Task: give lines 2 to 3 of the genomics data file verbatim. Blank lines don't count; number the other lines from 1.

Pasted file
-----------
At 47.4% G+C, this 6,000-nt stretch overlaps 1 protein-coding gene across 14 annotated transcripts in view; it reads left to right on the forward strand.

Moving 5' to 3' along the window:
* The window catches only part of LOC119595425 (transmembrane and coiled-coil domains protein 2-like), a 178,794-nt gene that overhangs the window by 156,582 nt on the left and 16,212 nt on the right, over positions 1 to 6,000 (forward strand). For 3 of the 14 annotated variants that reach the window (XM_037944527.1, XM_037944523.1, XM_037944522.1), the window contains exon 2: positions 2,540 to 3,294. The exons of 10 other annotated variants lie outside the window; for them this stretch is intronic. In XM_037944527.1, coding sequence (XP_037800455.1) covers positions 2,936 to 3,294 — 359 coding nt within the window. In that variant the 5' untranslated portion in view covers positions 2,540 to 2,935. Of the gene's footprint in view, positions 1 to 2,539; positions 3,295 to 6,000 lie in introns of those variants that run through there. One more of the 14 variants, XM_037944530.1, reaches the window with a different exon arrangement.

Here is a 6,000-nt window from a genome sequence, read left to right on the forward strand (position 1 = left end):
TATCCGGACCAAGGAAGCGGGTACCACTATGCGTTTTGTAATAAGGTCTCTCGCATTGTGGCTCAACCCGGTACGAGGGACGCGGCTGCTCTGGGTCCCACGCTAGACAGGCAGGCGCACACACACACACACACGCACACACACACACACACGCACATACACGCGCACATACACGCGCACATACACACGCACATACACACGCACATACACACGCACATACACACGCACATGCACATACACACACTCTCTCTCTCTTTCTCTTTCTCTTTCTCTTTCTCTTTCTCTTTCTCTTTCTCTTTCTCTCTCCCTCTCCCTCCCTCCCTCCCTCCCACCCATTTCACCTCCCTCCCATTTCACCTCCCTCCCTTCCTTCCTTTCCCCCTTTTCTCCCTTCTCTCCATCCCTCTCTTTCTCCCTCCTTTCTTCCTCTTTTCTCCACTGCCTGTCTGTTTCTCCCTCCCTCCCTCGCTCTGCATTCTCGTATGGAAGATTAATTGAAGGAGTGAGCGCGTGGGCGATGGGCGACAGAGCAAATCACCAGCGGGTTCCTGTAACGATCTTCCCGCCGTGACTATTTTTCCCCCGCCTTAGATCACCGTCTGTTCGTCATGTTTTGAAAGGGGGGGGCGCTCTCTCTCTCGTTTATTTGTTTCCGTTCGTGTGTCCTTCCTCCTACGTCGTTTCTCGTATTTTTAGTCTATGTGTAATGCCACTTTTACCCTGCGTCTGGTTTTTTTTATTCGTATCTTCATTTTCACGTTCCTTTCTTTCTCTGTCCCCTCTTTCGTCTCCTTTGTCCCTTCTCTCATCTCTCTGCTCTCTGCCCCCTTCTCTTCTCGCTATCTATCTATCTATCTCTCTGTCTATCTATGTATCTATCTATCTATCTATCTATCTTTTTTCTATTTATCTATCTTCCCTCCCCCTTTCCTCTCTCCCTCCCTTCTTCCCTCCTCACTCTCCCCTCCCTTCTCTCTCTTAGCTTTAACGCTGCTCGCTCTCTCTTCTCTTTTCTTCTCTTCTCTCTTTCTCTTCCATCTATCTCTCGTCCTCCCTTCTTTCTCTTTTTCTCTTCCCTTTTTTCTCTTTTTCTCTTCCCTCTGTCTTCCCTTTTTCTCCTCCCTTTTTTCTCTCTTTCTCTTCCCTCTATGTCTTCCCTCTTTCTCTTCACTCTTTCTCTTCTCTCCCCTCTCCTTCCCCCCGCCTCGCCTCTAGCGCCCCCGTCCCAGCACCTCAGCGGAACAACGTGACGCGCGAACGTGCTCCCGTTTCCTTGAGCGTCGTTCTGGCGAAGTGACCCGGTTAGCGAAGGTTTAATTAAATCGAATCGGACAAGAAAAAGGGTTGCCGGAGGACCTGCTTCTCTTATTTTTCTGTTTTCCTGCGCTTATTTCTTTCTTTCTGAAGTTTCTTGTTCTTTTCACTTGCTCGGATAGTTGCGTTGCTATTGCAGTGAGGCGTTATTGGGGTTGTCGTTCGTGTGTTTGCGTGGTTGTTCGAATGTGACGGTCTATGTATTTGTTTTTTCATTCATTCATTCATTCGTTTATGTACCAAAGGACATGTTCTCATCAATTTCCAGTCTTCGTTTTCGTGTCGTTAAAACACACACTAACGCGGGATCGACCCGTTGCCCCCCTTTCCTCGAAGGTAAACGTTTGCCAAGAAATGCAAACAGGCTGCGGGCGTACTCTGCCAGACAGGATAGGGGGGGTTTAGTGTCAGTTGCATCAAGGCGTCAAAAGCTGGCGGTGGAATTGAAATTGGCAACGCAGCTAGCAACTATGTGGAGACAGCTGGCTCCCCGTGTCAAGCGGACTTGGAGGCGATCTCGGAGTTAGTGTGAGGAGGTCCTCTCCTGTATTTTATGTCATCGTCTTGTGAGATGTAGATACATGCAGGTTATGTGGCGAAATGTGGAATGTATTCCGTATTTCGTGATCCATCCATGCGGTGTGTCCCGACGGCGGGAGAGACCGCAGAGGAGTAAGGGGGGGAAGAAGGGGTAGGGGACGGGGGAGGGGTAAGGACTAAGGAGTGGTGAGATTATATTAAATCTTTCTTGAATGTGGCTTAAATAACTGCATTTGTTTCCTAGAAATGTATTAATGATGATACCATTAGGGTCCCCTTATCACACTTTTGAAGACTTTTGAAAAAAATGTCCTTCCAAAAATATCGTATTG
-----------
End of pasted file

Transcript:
Moving 5' to 3' along the window:
* The window catches only part of LOC119595425 (transmembrane and coiled-coil domains protein 2-like), a 178,794-nt gene that overhangs the window by 156,582 nt on the left and 16,212 nt on the right, over positions 1 to 6,000 (forward strand). For 3 of the 14 annotated variants that reach the window (XM_037944527.1, XM_037944523.1, XM_037944522.1), the window contains exon 2: positions 2,540 to 3,294. The exons of 10 other annotated variants lie outside the window; for them this stretch is intronic. In XM_037944527.1, coding sequence (XP_037800455.1) covers positions 2,936 to 3,294 — 359 coding nt within the window. In that variant the 5' untranslated portion in view covers positions 2,540 to 2,935. Of the gene's footprint in view, positions 1 to 2,539; positions 3,295 to 6,000 lie in introns of those variants that run through there. One more of the 14 variants, XM_037944530.1, reaches the window with a different exon arrangement.